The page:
Criminal charges related to domestic violence in Utah have risen 19.6% since the COVID-19 pandemic began, according to state district courts data.
How much of the increase is related to consequences of the pandemic has not been quantified, but the numbers appear to underscore anecdotal assessments offered by prosecutors and crisis shelter operators.
With a public records request, the Standard-Examiner obtained data from the state courts system on crimes flagged with a domestic violence component.
Those offenses include aggravated murder, murder, aggravated assault, assault, kidnapping and unlawful detention.
The data covered charges filed in Utah district courts from April 1 through Nov. 30 this year, compared to filings from the same period in 2019.
Statewide, prosecutors filed 2,461 domestic violence charges this year, compared to 2,058 in 2019.
They filed another 3,186 violence-related charges not involving domestic conflicts through November this year, a 1.1% increase over the year before.
Domestic violence charges climbed 46.6% in Weber County, according to the state data — 151 compared to 103.
Davis County’s filings were up 8%, 112 to 121.
At least one deadly incident in Ogden this year arose from a domestic violence call.
Ogden Officer Nate Lyday was killed on May 28 by shots fired by a man from inside a home where Lyday and other officers were responding to a domestic trouble report.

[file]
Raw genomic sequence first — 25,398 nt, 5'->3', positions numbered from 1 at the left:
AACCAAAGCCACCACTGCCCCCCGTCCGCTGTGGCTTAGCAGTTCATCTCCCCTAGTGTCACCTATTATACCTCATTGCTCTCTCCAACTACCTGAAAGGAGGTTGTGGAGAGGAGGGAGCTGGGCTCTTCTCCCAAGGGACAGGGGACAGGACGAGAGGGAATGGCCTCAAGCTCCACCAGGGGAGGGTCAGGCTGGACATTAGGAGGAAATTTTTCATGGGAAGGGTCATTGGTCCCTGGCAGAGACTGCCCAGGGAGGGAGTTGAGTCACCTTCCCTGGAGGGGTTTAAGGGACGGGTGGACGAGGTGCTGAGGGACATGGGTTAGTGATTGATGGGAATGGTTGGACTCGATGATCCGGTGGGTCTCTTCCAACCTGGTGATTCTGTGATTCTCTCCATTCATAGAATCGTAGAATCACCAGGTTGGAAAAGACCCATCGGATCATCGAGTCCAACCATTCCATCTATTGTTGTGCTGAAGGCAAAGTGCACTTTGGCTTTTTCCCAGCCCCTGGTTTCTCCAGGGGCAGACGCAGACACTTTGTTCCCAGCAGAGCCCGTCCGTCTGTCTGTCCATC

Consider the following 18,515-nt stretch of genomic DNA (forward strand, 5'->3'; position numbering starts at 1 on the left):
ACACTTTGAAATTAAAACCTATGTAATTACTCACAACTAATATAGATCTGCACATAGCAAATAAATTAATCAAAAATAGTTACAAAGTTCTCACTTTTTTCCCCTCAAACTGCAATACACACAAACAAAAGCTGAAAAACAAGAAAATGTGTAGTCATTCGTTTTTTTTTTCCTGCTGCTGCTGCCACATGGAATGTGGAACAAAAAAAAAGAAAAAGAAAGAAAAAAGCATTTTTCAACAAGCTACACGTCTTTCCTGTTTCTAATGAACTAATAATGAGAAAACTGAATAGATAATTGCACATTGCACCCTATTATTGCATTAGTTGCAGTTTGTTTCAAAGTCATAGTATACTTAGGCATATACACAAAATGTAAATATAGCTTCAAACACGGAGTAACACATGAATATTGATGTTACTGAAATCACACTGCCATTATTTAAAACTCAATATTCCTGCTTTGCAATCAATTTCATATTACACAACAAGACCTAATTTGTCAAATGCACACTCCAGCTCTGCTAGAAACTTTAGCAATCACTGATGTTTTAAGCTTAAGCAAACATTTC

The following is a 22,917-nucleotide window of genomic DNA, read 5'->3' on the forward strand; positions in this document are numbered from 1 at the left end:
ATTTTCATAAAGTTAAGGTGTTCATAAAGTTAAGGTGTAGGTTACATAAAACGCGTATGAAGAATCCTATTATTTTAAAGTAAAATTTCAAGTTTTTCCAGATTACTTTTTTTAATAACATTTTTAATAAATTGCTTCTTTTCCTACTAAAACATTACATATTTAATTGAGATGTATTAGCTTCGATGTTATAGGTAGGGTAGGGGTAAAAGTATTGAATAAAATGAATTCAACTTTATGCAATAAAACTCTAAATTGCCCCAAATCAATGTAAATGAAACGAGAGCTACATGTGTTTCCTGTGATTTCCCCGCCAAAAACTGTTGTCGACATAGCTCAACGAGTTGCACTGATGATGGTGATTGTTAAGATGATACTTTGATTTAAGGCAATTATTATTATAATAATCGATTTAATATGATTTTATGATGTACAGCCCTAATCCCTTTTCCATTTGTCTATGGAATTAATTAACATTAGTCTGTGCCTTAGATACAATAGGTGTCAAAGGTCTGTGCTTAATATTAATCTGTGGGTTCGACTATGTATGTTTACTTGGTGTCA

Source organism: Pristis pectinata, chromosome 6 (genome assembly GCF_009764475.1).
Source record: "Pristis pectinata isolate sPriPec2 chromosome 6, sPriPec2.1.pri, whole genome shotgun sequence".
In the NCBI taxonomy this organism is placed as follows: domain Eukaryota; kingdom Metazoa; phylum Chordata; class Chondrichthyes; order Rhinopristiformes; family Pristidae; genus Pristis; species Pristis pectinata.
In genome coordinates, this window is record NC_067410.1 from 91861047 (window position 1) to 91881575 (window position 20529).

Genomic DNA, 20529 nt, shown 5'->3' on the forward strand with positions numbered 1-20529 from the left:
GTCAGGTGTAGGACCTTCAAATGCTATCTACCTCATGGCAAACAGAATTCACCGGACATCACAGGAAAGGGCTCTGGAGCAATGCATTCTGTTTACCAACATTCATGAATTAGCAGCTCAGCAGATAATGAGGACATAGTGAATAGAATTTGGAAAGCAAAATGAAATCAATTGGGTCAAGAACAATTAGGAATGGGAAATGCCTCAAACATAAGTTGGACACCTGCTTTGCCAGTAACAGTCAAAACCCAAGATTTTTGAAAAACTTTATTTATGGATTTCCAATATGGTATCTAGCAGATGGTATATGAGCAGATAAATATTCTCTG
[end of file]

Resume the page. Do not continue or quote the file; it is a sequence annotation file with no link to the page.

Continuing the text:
In addition to an increase in incidents this year, the degree of violence and the ongoing risk to victims has worsened, crisis shelter advocates say.
“We have noticed an intensity in the cases,” said Glady Larsen, development director for Safe Harbor Crisis Center in Kaysville.
Factors gauged in the lethality assessment protocol tool used by police and those who run shelters “have increased dramatically from what we have seen in the past,” Larsen said.
In Ogden, similar effects are seen at Your Community Connection Family Crisis Center.
Case referrals invoking the lethality protocol jumped from 70 in the first three months of 2020 to 131 in the second quarter as the pandemic took hold, said Margaret Rose, YCC executive director.
“The pandemic didn’t cause domestic violence,” Rose said. “There’s correlation, not causation.”
Calls to YCC’s crisis lines “went off the charts the first few months of the pandemic,” Rose said.
“We’ve seen an increase and then a plateau — high demand and high risk, and they have stayed high,” she said.
Davis County Attorney Troy Rawlings said his office has not statistically analyzed the domestic violence caseload trend, but prosecutors believe the pandemic has played a role.
“We’re seeing dynamics when people are under stress,” he said. “Financial, economic stress, they’re under-employed, hours being cut.”
Stress is further increased by people “simply being around each other” more, Rawlings said.
Also, people may turn to “substances and self-medicating,” he said.
Meanwhile, things never seem to get easier for domestic violence victims and the people who try to help them.
Rose said YCC has been told to brace for a potential 25% cut in funds from the federal Victims of Crime Act.
That would be a $200,000 hit to YCC’s budget at a time when services are needed more than ever, Rose said.
VOCA is funded by monetary penalties from federal criminal prosecutions. Prosecutors are deferring more prosecutions and reaching non-prosecution agreements instead, according to the National Coalition Against Domestic Violence.